Gutkind, Lee (1997). The Art of Creative Nonfiction: Writing and Selling the Literature of Reality. New York: Wiley.

Gutkind, Lee, ed. (2008). Keep It Real: Everything You Need to Know About Researching and Writing Creative Nonfiction. New York: W.W. Norton & Co.

Associated Writing Programs; Forche, Carolyn; Gerard, Philip (2001). Writing Creative Nonfiction: Instruction and Insights from Teachers of the Associated Writing Programs. Cincinnati: Writer's Digest Books.

Websites:

Creative Non-Fiction - The voice of the genre.

Bruce Dobler's Brief Reading List for Creative Nonfiction - A must read!



TheEnd

5 Comments:

Blogger Terry Thornton said...

Excellent --- interesting and practical advice with a well-done example.

I wish, however, you had shown how this fascinating glimpse is to be woven into your specific family history. In other words, how do you make the transition from what is "REAL" family history within the "CREATIVE NON-FICTION" you are writing. It seems to me that the transitons/moving between real and creative non-fiction could be fraught with pitfalls unless one is most careful.

My only experience along these lines was to attempt to write a historical fiction using only the dates, names, locales, and major documented evidence of some of my family within a framework of completely "made-up" events and narrative. It can be interesting to put words into the mouths of ancestors --- and even more interesting to set into motion decisions to account for "why" certain family events took place.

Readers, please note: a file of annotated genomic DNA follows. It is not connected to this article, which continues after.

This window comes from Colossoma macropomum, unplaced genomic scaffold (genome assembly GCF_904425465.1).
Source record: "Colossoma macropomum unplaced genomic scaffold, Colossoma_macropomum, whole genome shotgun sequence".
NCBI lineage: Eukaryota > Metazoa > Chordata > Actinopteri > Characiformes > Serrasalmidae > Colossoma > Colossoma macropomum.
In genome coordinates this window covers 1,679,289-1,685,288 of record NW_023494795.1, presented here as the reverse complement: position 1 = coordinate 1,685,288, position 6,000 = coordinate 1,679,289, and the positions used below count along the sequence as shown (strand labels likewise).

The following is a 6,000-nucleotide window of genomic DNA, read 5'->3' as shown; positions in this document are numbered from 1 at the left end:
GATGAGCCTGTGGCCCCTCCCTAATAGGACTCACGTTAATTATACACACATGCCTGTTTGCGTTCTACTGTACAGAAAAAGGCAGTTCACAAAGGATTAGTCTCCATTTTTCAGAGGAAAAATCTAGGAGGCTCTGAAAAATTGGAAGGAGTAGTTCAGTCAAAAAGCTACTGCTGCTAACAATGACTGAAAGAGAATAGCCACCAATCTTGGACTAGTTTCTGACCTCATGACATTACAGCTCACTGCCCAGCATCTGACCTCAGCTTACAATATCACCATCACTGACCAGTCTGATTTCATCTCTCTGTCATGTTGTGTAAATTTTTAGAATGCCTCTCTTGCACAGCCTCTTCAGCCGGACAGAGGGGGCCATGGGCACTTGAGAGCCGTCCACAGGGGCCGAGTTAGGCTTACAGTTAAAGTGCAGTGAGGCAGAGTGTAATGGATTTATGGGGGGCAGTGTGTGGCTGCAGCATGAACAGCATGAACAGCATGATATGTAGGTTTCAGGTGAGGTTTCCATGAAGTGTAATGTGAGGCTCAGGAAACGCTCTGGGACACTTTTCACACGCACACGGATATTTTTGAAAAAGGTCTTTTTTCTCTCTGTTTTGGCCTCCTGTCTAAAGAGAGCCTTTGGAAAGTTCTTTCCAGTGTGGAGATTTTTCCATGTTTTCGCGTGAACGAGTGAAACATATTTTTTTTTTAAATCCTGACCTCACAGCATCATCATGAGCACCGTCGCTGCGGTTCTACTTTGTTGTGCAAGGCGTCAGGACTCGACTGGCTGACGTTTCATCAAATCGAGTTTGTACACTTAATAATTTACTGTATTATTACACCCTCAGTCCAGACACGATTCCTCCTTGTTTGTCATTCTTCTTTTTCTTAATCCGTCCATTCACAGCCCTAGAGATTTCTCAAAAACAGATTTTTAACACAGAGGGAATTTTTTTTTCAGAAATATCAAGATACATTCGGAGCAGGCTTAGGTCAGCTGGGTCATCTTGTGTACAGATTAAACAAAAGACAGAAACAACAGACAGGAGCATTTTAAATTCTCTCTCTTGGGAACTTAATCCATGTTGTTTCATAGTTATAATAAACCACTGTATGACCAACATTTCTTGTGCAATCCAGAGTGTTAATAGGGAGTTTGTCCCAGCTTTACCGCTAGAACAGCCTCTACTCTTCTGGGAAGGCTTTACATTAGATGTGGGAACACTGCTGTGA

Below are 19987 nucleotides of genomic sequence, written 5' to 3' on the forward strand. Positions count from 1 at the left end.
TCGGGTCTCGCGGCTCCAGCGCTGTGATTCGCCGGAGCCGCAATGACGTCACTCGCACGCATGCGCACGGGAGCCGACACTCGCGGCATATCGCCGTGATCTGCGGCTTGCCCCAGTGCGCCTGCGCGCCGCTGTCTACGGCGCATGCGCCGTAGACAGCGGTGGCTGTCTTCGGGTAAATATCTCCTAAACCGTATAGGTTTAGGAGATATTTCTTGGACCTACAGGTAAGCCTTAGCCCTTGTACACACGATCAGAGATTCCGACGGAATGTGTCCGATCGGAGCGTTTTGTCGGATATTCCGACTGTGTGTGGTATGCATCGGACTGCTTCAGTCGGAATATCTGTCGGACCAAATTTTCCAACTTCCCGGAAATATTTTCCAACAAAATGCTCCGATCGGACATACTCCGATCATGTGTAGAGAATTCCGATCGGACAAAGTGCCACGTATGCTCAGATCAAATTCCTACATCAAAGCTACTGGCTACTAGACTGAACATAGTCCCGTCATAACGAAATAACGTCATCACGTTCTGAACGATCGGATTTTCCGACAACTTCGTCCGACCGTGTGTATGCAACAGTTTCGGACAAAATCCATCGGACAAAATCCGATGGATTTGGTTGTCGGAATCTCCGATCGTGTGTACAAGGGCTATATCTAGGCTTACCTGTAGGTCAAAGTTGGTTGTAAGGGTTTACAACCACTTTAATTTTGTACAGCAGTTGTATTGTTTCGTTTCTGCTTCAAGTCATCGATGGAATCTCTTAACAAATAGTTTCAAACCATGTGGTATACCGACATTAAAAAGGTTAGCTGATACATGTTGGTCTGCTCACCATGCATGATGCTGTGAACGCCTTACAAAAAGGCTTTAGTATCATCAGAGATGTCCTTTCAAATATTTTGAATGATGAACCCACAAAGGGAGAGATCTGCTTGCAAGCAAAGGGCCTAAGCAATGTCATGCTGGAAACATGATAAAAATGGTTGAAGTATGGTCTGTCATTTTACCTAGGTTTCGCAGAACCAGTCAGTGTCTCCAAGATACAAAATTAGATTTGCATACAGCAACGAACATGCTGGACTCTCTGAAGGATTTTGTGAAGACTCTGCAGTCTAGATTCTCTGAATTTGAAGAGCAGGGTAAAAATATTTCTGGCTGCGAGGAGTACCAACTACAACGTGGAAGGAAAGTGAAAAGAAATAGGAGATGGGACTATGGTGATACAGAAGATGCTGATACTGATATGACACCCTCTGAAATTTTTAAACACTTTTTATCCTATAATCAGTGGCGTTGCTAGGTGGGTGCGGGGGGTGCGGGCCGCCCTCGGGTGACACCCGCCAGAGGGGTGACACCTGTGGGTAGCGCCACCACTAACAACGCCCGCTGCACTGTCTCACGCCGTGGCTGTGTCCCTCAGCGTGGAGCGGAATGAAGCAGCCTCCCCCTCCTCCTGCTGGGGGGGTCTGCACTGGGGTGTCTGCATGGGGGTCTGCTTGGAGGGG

Thanks, Maven, for such a thought provoking article.
TERRY

July 23, 2008 at 4:49 PM  
Blogger Caroline said...

I am currently reading True Women by Janice Woods Windle (Putnam, 1994) and recommend it as an example close to this genra. I came across it while sorting books for my local library's used book sale. It caught my eye because a line on the book jacket describing it as "two books in one...an engrossing novel built upon her real ancestors." I think your readers would find it an interesting example. Clearly Ms Windle had some great family stories.

July 25, 2008 at 5:00 PM  
Blogger footnoteMaven said...

Caroline - thanks for the example. I'm off to see if I can find one.

fM

July 25, 2008 at 5:07 PM  
Blogger Cheryl said...

Helpful article! I need to read and study about writing my family stories, writing is not one of my best qualities. Another reason I hesitate on writing a blog! I am going to look for the book Carolyn has described also! Cheryl

July 27, 2008 at 8:38 PM  
Blogger Chery said...

Maven,

My, thanks for the mention! You did a far better job of explaining creative fiction than I ever could...

July 28, 2008 at 11:24 AM